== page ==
OLR Bill Analysis
sSB 910 (File 314, as amended by House “A” and “B” and Senate “A”)*
AN ACT CONCERNING EMPLOYEE ACCESS TO PERSONNEL FILES.
This bill specifies how quickly an employer must provide a current or former employee with access to his or her personnel file. It allows an employer to mail the file to a former employee if they cannot agree on a location for the former employee to inspect the files.
The bill also requires employers to (1) provide employees with copies of documentation of any disciplinary action or termination and (2) notify employees that they can include in their personnel file a written statement disagreeing with disciplinary, termination, or evaluation documents.
The bill provides the labor commissioner with discretion to determine penalty amounts, within certain limits, for individual violations of the Personnel Files Act and specifies factors that she must consider when making this determination.
*House Amendment “A” adds the provision allowing the labor commissioner, within certain limits and guidelines, to determine how much an employer will be penalized for violating the Personnel Files Act.
*House Amendment “B” adds the provision allowing an employer to mail a former employee his or her personnel file if they cannot agree on a location to inspect it.
*Senate Amendment “A” (1) gives an employer seven, instead of five, business days to allow an employee access to his or her files and (2) allows an employee to disagree with an employer's disciplinary action, termination notice, or performance evaluation, instead of the employer's statement regarding the employee's right to submit a written disagreement.
EFFECTIVE DATE: October 1, 2013
EMPLOYEE ACCESS TO PERSONNEL FILES
Current law requires employers to let employees inspect their personnel files within a reasonable time after receiving a written request. The inspection must be during regular business hours at a location at, or reasonably near, the employee's place of employment. The bill requires employers to provide this access and, if requested, allow the files to be copied within (1) seven business days for current employees and (2) 10 business days for former employees.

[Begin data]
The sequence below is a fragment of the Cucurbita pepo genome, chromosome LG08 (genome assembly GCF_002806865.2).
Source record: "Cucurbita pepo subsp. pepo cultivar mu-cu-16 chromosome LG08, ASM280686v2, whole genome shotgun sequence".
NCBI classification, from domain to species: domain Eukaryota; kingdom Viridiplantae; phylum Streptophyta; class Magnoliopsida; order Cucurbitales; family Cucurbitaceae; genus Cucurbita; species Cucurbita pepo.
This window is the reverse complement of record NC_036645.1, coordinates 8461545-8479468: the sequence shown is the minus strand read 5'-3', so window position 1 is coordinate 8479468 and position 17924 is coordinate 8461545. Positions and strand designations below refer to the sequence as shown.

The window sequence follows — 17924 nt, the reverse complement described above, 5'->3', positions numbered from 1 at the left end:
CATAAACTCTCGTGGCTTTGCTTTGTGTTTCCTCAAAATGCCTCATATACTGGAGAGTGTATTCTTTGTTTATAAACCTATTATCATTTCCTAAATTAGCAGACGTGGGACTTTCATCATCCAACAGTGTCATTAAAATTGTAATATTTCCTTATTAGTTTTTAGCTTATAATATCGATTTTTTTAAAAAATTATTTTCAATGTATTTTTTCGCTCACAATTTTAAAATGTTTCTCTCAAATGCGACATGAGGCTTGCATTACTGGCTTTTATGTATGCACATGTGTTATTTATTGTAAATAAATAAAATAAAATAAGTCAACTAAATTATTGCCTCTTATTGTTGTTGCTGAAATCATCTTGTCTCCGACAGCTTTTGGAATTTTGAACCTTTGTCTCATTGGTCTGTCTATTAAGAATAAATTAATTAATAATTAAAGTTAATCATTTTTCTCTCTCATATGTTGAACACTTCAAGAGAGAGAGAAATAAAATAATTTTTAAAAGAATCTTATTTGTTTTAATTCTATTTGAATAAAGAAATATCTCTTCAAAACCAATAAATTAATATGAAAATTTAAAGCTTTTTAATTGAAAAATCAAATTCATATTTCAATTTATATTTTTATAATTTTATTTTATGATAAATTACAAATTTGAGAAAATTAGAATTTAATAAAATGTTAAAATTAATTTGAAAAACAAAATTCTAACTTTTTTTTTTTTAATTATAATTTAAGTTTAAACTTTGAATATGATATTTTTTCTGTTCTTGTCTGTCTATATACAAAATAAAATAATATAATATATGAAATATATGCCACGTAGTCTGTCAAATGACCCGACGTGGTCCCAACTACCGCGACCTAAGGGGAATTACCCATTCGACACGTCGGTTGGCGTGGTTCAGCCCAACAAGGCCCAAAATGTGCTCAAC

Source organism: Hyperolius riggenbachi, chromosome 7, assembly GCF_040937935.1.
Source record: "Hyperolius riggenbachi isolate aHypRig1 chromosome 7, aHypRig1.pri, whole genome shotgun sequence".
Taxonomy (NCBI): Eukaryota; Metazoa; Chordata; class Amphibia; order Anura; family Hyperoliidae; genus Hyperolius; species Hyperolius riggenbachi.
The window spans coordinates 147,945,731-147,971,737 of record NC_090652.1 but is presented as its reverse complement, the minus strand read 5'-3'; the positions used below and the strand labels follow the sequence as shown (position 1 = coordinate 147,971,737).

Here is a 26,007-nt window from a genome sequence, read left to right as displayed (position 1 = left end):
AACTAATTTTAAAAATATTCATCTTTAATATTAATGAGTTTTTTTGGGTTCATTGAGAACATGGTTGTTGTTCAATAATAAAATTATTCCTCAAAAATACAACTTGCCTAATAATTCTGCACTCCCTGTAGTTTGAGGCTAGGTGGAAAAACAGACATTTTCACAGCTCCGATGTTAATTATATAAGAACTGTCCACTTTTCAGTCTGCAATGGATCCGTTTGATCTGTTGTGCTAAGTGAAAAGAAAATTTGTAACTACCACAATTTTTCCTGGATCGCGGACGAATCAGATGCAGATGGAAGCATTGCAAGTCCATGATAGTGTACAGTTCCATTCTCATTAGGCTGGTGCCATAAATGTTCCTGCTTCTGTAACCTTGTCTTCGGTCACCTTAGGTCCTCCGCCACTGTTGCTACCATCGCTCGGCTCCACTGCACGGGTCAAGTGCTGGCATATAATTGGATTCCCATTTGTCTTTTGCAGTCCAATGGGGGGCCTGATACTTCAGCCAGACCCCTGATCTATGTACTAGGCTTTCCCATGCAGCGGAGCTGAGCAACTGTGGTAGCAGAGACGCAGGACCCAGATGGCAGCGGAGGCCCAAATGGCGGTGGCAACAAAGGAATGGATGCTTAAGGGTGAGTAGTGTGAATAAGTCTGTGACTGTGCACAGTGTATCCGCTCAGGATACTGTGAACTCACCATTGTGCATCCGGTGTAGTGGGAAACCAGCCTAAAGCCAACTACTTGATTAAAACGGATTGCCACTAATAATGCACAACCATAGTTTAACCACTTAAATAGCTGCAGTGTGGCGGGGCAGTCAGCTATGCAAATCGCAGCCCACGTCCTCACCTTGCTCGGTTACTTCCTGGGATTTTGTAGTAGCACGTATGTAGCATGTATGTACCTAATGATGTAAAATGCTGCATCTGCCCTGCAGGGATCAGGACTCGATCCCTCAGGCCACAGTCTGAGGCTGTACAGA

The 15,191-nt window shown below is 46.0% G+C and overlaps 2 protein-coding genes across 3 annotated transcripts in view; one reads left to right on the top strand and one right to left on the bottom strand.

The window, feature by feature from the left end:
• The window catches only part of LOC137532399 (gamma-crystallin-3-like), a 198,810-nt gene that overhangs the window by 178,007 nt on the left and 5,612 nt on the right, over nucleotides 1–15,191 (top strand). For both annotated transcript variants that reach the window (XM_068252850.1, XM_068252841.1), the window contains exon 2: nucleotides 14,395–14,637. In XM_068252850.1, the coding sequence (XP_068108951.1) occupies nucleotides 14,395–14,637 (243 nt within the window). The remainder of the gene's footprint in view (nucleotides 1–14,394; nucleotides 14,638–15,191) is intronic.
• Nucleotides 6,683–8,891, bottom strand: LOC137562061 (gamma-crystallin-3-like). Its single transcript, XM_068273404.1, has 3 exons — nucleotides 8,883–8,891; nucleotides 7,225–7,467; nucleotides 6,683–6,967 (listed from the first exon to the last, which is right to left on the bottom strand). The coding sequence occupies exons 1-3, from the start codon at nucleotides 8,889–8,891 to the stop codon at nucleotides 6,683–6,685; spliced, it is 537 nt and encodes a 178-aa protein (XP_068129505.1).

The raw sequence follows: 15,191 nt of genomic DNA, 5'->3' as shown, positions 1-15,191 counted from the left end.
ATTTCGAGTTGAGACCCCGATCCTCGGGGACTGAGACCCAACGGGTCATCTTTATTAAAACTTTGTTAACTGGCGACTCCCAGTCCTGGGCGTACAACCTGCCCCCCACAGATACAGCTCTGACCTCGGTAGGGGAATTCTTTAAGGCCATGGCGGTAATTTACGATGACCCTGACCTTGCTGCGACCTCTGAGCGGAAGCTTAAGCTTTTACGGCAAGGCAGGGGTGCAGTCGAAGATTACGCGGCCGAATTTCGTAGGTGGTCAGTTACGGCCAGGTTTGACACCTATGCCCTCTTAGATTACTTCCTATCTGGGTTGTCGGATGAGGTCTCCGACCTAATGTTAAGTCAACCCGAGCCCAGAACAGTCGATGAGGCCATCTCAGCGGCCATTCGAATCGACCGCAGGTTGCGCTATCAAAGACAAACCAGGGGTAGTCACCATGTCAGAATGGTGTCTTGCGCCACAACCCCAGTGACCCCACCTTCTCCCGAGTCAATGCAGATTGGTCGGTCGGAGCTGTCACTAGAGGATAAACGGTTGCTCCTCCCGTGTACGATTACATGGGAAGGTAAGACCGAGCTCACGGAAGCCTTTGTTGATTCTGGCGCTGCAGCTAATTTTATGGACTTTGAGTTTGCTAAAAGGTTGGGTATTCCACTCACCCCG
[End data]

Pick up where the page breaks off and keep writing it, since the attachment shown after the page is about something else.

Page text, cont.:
If an employer and former employee cannot agree on a location for the former employee to inspect the files, the bill allows the employer to mail a copy of the file to the former employee within 10 days of receiving the written request for the file. Under the bill, former employees must request their files within one year of their termination from the employer. By law, employers must keep a former employee's records for at least one year.
DISCIPLINE, TERMINATION, AND EVALUATION DOCUMENTS
The bill requires employers to provide an employee with a copy of any documentation of any disciplinary action imposed on that employee within one business day. It also requires employers to immediately provide an employee with a copy of any documented notice of the employee's termination from employment.
Under the bill, whenever an employer documents an employee's disciplinary action, termination notice, or performance evaluation, the employer must include a statement in clear and conspicuous language that the employee can submit a written statement disagreeing with anything in the disciplinary action, termination notice, or performance evaluation. The employer must keep the employee's statement in the personnel file and include it whenever the file is transmitted or disclosed to a third party.
Current law requires the labor commissioner to issue a $ 500 civil penalty for the first violation of the Personnel Files Act against a particular employee and a $ 1,000 penalty for any subsequent violations related to the same employee. The bill instead allows the commissioner to issues penalties up to $ 500 for first violations and up to $ 1,000 for subsequent violations related to an employee or former employee.
When determining a penalty's amount, the bill requires the labor commissioner to consider (1) the penalty level needed to insure immediate and continued compliance with the Personnel Files Act, (2) the violation's character and degree of impact, (3) any prior violations of the Personnel Files Act by the employer, and (4) any other factors she deems relevant.
Labor and Public Employees Committee
Joint Favorable Substitute